In this post my goal is to present some of the main ideas from these two ways of thinking.
The "Scientist Mode" is a mindset presented by Adam Grant in his book “Think Again”. Even if in the book this mindset is only referred at the beginning, I will associate the main ideas of the book to this "Mode" in order to make the concepts easier to understand, remember and implement.
The "Scout Mindset" is explained in the book with the same name by Julia Galef. Her book has three main goals:
- Make us realize that truth isn't in conflict with your other goals.
- Learn tools that make it easier to see clearly.
- Appreciate the emotional rewards of scout mindset.
All three points are important, however, here I will just focus on the second one: the implementation of these mindsets. For a detailed Outline of her book one can read this post (https://forum.effectivealtruism.org/posts/HDAXztEbjJsyHLKP7/outline-of-galef-s-scout-mindset)
Both ways of thinking overlap in many core ideas, however, I personally see both mindsets as complementary and I think many people (including me) could benefit from a bit clearer thinking. For that in the last part of this post I write a link to a desk of flashcards to facilitate its implementation.
In the first part I will introduce the main concepts divided in the following sections:
- Raising Self-Awareness
- Calibrating your confidence
- Having a Challenge network
- Disagreeing with others
- Redefining your Identity
But first some definitions:
Scientist Mode: Treat your emerging views as a hunch or a hypothesis and test it with data.
Scout Mindset: Be motivated to see things as they are, not as you wish they were. The idea is to be a truth-seeker.
Having Self-Awareness is about having "a sense that your judgments are contingent—that what seems true or reasonable or fair or desirable can change when you mentally vary some features of the question that should have been irrelevant."
- Seek out information that goes against your views
- Embrace the joy of being wrong: Laugh at yourself. Focus less on proving yourself and more on improving yourself.
Here Julia Galef defines 3 of her Signs for having a Scout Mindset
- Prove yourself wrong
- Take precautions to avoid fooling yourself
- Point to occasions in which you were in soldier mindset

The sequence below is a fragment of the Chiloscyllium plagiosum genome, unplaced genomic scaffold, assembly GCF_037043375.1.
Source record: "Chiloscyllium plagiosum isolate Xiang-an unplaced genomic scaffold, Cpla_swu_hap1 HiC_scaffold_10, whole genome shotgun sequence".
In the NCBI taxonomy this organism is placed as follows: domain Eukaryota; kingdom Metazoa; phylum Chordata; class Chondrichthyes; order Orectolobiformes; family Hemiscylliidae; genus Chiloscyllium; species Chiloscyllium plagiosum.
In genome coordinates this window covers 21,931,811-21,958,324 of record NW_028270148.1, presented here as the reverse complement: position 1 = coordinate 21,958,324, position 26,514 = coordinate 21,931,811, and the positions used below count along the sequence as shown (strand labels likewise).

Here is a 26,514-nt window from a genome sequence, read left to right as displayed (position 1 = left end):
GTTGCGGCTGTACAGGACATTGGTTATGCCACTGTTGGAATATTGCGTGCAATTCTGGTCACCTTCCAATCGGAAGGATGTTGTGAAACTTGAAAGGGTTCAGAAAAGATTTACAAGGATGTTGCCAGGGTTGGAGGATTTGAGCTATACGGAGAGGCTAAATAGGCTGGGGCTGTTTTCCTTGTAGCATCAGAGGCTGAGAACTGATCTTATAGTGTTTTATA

Together these signs come with 5 Thought experiments one can do to test the views on something. In all of them you have to ask yourself a specific question and reflect on the answer in order to see if your views correspond with the:
- The double standard test: Are you judging one person (or group) by a different standard than you would use for another person (or group)?
- The outsider test: How would you evaluate this situation if it wasn’t your situation?
- The conformity test: If other people no longer held this view, would you still hold it?
- The selective skeptic test: If this evidence supported the other side, how credible would you judge it to be?
- The status quo bias test: If your current situation was not the status quo, would you actively choose it?
Calibrating your confidence
- Beware of getting stranded at the summit of Mount Stupid: To prevent overconfidence in your knowledge, reflect on how well you can explain a given subject.
- Harness the benefits of doubt: when you find yourself doubting your ability, reframe the situation as an opportunity for growth. Knowing what you do not know is often the first step toward developing expertise
- Complexify contentious topics: seeing the shades of gray can make us more open
- Be okay not feeling certain: "Your strength as a scout is in your ability [...] to think in shades of gray instead of black and white”
- Be willing to stay confused: when something contradicts your views and makes you should treat them as clues for a new theory.
- Be calibrated in the probabilities you assign.
Having a Challenge network
Adam Grant recommends to:
- Seek out information that goes against your views: discussing with people with other views can be particularly helpful.